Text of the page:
Social Studies

Social Studies (X) - High (X) - Economics (X)

The Firm: How can it keep costs down? (2012)

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In 1980, renowned soda company Coca-Cola replaced sugar with high-fructose corn extract in order to lower production costs. In 1963, Studebaker closed its plant, unable to increase sales and take advantage of economies of scale. In the 21st century, printing and publishing company PrintPOD, Inc. avoided increasing domestic labor expenses by tapping into the workforce in India.

Grade Level: 
High
Professional
Length: 
00:28
The Firm: How can it keep costs down?

Resources and Scarcity (2012)

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Faced with dwindling resources, Congress fiercely debated whether to preserve 100 million acres of Alaskan land as a national park or open the land for mineral exploration. The need to provide both guns and butter during World War II led to an unprecedented period of economic growth. In the 1970s, the U.S. Supreme Court ordered U.S.

Grade Level: 
High
Professional
Length: 
00;28
Resources and Scarcity

Reducing Poverty (2012)

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During the Great Depression, President Franklin Delano Roosevelt put forth a Social Security program, using money from employer/employee contributions. In 1996, President Bill Clinton signed the Welfare Reform Act, requiring welfare recipients to move into the work force.

Grade Level: 
High
Professional
Length: 
00:28
Reducing Poverty

GNP/GDP (2012)

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During the Great Depression, Simon Kuznets led an investigative study resulting in the first publication of the nation’s national income. It was called the Gross National Product (GNP). Using GNP to assess the overall production-to-consumption ratio of the U.S., President Roosevelt entered World War II without jeopardizing the basic needs of U.S. citizens.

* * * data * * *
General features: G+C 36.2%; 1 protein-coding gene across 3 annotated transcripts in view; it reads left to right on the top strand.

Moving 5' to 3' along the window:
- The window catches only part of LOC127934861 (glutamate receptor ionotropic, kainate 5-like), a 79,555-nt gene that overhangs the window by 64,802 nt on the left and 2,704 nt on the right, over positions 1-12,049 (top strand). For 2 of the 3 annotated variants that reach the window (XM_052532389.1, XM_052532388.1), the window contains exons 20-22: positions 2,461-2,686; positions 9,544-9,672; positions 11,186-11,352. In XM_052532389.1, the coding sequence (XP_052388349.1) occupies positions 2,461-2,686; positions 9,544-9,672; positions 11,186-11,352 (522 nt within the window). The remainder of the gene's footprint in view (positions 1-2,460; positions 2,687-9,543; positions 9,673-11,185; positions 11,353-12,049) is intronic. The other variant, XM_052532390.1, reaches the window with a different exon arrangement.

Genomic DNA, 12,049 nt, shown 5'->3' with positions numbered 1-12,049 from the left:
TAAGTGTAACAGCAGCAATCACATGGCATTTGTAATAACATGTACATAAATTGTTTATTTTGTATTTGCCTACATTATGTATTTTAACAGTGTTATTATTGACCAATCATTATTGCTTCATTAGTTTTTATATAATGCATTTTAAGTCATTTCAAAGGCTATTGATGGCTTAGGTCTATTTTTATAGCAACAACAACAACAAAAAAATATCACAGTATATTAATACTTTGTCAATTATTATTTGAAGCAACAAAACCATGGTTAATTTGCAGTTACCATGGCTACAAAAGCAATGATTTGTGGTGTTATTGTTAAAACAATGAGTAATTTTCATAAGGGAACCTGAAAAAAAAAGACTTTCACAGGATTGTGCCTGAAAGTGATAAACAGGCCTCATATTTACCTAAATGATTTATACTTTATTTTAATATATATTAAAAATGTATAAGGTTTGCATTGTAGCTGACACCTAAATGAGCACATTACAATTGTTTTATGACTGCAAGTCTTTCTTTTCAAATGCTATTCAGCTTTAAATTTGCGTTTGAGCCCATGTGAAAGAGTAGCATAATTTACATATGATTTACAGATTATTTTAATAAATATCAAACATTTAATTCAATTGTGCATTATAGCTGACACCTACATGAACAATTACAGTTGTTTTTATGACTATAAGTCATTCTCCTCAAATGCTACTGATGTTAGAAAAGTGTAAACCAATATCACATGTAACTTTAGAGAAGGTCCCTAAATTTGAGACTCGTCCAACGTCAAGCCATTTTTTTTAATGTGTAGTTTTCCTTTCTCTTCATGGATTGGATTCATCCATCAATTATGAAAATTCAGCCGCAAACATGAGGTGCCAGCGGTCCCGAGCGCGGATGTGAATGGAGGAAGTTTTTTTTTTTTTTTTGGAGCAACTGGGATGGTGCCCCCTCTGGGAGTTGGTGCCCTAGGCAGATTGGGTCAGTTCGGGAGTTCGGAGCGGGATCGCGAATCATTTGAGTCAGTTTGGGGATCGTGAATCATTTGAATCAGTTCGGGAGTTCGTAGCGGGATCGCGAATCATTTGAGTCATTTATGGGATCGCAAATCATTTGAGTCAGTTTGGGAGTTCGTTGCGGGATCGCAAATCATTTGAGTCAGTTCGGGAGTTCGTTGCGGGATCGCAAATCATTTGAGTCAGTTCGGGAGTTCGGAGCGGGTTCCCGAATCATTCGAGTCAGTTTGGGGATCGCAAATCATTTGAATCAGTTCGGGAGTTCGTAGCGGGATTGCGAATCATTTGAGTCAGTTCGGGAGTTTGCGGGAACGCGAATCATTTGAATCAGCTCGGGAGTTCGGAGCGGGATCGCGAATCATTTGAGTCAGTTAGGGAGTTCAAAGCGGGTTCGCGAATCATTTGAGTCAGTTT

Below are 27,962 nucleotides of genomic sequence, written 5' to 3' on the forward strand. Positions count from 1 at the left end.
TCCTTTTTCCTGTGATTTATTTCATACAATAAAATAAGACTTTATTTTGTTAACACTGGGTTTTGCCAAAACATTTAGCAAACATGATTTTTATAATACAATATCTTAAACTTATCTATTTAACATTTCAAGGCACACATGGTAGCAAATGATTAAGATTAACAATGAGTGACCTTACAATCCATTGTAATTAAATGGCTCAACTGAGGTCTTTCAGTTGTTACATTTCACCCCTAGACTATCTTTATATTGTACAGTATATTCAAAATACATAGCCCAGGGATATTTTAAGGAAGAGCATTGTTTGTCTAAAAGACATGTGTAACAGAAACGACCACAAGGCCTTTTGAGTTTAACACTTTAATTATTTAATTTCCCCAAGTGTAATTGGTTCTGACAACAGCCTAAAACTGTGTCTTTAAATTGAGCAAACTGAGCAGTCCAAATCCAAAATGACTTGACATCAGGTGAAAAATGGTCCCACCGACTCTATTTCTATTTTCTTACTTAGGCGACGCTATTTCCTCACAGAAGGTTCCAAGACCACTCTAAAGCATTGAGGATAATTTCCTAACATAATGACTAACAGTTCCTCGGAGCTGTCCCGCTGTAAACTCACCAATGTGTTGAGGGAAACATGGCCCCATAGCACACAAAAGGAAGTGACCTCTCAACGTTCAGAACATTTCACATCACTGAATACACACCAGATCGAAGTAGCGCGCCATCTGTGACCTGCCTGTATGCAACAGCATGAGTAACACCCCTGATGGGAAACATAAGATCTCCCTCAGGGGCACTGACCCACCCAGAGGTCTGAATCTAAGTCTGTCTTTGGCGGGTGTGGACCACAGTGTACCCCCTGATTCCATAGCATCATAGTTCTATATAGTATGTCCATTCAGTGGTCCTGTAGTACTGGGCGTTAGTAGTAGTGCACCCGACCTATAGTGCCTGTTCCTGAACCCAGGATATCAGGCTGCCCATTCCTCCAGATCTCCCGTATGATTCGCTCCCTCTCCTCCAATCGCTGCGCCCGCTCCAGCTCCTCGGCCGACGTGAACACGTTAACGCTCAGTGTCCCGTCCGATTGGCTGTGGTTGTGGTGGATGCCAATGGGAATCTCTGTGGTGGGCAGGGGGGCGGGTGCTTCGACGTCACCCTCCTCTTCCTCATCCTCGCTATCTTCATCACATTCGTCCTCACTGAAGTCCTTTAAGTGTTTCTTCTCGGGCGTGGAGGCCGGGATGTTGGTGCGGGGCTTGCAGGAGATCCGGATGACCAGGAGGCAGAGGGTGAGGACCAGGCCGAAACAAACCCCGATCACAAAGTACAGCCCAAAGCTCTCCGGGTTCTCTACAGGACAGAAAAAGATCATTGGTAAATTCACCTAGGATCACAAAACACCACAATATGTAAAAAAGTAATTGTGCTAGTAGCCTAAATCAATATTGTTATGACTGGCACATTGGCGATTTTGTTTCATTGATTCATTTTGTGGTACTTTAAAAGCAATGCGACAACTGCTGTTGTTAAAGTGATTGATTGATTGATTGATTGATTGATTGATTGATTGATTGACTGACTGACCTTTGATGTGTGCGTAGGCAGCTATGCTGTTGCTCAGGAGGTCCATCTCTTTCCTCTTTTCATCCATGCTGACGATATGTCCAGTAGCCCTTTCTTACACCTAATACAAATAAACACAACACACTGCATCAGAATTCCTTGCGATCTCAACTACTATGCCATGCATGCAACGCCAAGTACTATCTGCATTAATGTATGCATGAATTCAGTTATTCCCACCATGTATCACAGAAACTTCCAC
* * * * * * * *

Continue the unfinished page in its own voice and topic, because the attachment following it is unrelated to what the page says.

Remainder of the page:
Grade Level: 
High
Professional
Length: 
00:28
GNP/GDP

The Great Depression and the Keynesian Revolution (2012)

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In 1932, President Herbert Hoover spoke enthusiastically about financial recovery while John Maynard Keynes expressed doubts. In 1936, Keynes published The General Theory of Employment, Interest, and Money, developing a theory that later became the basis for public policy in Washington.

Grade Level: 
High
Professional
Length: 
00:28
The Great Depression and the Keynesian Revolution

Developing Countries (2003)

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This video program features two case studies on Africa South of the Sahara: Cote d'Ivoire: Cocoa and Change

Grade Level: 
High
Professional
Length: 
00:29
Developing Countries

Oil and Water (2003)

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This program features two case studies that examine the interaction between humans and natural resources: Egypt: Gift of the Nile

Grade Level: 
High
Professional
Length: 
00:29
Oil and Water

Stagflation: Why Couldn't We Beat It? (2012)

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1970s America saw a new kind of inflation, based on supply and not demand: "stagflation," caused by Arab oil embargoes and worldwide crop failures. In 1973 President Ford and Fed Chairman Arthur Burns tried to control inflation by choking the money supply. They failed. In the 1990s the U.S.

Grade Level: 
High
Length: